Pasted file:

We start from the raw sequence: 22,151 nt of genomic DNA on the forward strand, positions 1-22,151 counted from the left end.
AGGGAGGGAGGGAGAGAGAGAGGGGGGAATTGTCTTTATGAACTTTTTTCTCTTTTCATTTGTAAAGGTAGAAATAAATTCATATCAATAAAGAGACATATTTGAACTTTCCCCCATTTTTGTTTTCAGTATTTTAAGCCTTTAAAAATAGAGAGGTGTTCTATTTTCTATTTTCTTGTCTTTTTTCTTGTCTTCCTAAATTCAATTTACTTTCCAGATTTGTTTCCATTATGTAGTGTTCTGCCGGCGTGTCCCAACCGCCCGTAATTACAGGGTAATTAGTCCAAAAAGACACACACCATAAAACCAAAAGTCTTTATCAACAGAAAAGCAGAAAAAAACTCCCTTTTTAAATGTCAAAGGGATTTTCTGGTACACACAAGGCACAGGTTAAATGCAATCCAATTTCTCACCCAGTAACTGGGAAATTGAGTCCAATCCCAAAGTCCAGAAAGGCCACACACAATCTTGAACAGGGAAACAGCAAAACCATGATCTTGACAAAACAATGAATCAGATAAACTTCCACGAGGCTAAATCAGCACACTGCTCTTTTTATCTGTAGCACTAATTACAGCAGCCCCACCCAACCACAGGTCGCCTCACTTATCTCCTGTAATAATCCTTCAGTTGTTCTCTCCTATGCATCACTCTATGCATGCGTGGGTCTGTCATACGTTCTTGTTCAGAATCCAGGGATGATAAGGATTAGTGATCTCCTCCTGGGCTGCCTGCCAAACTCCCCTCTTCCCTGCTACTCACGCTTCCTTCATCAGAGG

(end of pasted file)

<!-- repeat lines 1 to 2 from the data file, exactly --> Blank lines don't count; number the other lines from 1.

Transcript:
We start from the raw sequence: 22,151 nt of genomic DNA on the forward strand, positions 1-22,151 counted from the left end.
AGGGAGGGAGGGAGAGAGAGAGGGGGGAATTGTCTTTATGAACTTTTTTCTCTTTTCATTTGTAAAGGTAGAAATAAATTCATATCAATAAAGAGACATATTTGAACTTTCCCCCATTTTTGTTTTCAGTATTTTAAGCCTTTAAAAATAGAGAGGTGTTCTATTTTCTATTTTCTTGTCTTTTTTCTTGTCTTCCTAAATTCAATTTACTTTCCAGATTTGTTTCCATTATGTAGTGTTCTGCCGGCGTGTCCCAACCGCCCGTAATTACAGGGTAATTAGTCCAAAAAGACACACACCATAAAACCAAAAGTCTTTATCAACAGAAAAGCAGAAAAAAACTCCCTTTTTAAATGTCAAAGGGATTTTCTGGTACACACAAGGCACAGGTTAAATGCAATCCAATTTCTCACCCAGTAACTGGGAAATTGAGTCCAATCCCAAAGTCCAGAAAGGCCACACACAATCTTGAACAGGGAAACAGCAAAACCATGATCTTGACAAAACAATGAATCAGATAAACTTCCACGAGGCTAAATCAGCACACTGCTCTTTTTATCTGTAGCACTAATTACAGCAGCCCCACCCAACCACAGGTCGCCTCACTTATCTCCTGTAATAATCCTTCAGTTGTTCTCTCCTATGCATCACTCTATGCATGCGTGGGTCTGTCATACGTTCTTGTTCAGAATCCAGGGATGATAAGGATTAGTGATCTCCTCCTGGGCTGCCTGCCAAACTCCCCTCTTCCCTGCTACTCACGCTTCCTTCATCAGAGG